noun, plural mi·as·mas, mi·as·ma·ta [mahy-az-muh-tuh, mee-]. /maɪˈæz mə tə, mi-/.
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Origin of miasma
OTHER WORDS FROM miasma
Example sentences from the Web for miasma
Yet it kept off some of the chill night air, and the miasmatic breath of that “dismal swamp.”Nurse and Spy in the Union Army|S. Emma E. Edmonds
Trees were thrown down, and lie rotting in the black and miasmatic water.The Naval History of the United States|Willis J. Abbot.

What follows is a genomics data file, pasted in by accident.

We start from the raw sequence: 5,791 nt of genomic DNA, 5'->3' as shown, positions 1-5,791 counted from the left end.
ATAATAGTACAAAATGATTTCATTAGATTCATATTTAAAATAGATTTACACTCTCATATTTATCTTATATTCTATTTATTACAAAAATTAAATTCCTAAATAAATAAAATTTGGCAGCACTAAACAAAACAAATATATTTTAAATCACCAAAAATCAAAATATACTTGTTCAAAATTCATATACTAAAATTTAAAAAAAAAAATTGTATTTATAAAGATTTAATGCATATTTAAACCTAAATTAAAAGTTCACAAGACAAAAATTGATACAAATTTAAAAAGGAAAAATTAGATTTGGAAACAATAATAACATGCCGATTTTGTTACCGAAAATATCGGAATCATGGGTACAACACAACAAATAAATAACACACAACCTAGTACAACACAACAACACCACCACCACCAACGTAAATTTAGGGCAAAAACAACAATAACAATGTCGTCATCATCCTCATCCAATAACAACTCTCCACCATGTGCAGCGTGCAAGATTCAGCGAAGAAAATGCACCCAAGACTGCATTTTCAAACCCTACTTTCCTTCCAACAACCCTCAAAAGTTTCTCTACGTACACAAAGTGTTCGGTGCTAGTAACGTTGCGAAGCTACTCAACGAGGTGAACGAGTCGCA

Diarrhea, typhoid fever, and other miasmatic maladies, became almost universal.Three Years in the Sixth Corps|George T. Stevens
Their course now lay for many leagues through a low country, abounding in lakes, and miasmatic marshes, and sluggish rivers.Hernando Cortez|John S. C. Abbott
The air was damp, oppressive and miasmatic, probably because of the rank vegetation that grew everywhere.Up the Forked River|Edward Sylvester Ellis